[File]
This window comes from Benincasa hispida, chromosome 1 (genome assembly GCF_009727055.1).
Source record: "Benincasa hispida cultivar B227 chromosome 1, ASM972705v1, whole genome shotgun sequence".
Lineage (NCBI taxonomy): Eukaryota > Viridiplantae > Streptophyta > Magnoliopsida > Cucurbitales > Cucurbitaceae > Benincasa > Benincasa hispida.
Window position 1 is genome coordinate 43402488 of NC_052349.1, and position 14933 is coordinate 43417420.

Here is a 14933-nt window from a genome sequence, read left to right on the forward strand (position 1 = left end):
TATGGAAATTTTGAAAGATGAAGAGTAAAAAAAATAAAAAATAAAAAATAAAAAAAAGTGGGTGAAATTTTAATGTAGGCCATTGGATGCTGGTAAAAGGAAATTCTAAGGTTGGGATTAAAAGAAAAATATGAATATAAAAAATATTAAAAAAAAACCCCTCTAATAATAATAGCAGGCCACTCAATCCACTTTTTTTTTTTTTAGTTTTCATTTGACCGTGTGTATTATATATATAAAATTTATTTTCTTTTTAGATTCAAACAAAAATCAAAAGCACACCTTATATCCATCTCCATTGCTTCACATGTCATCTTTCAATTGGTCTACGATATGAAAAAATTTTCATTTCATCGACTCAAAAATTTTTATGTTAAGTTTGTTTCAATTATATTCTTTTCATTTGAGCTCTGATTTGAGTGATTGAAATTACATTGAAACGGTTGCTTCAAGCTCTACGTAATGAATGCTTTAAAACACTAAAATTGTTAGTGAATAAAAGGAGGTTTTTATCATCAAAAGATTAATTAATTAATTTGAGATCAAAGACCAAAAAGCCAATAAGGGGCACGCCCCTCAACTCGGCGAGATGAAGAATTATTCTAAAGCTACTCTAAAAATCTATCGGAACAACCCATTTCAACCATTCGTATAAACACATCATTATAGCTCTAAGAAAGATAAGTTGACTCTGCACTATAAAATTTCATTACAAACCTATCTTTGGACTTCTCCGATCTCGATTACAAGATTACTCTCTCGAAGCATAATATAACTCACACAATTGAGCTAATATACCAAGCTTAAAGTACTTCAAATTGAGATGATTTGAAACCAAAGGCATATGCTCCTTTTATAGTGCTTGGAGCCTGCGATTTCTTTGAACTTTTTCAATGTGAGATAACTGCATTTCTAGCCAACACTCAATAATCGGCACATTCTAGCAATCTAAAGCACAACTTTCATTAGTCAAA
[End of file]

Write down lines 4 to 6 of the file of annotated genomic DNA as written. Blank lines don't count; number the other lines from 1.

Window position 1 is genome coordinate 43402488 of NC_052349.1, and position 14933 is coordinate 43417420.

Here is a 14933-nt window from a genome sequence, read left to right on the forward strand (position 1 = left end):
TATGGAAATTTTGAAAGATGAAGAGTAAAAAAAATAAAAAATAAAAAATAAAAAAAAGTGGGTGAAATTTTAATGTAGGCCATTGGATGCTGGTAAAAGGAAATTCTAAGGTTGGGATTAAAAGAAAAATATGAATATAAAAAATATTAAAAAAAAACCCCTCTAATAATAATAGCAGGCCACTCAATCCACTTTTTTTTTTTTTAGTTTTCATTTGACCGTGTGTATTATATATATAAAATTTATTTTCTTTTTAGATTCAAACAAAAATCAAAAGCACACCTTATATCCATCTCCATTGCTTCACATGTCATCTTTCAATTGGTCTACGATATGAAAAAATTTTCATTTCATCGACTCAAAAATTTTTATGTTAAGTTTGTTTCAATTATATTCTTTTCATTTGAGCTCTGATTTGAGTGATTGAAATTACATTGAAACGGTTGCTTCAAGCTCTACGTAATGAATGCTTTAAAACACTAAAATTGTTAGTGAATAAAAGGAGGTTTTTATCATCAAAAGATTAATTAATTAATTTGAGATCAAAGACCAAAAAGCCAATAAGGGGCACGCCCCTCAACTCGGCGAGATGAAGAATTATTCTAAAGCTACTCTAAAAATCTATCGGAACAACCCATTTCAACCATTCGTATAAACACATCATTATAGCTCTAAGAAAGATAAGTTGACTCTGCACTATAAAATTTCATTACAAACCTATCTTTGGACTTCTCCGATCTCGATTACAAGATTACTCTCTCGAAGCATAATATAACTCACACAATTGAGCTAATATACCAAGCTTAAAGTACTTCAAATTGAGATGATTTGAAACCAAAGGCATATGCTCCTTTTATAGTGCTTGGAGCCTGCGATTTCTTTGAACTTTTTCAATGTGAGATAACTGCATTTCTAGCCAACACTCAATAATCGGCACATTCTAGCAATCTAAAGCACAACTTTCATTAGTCAAA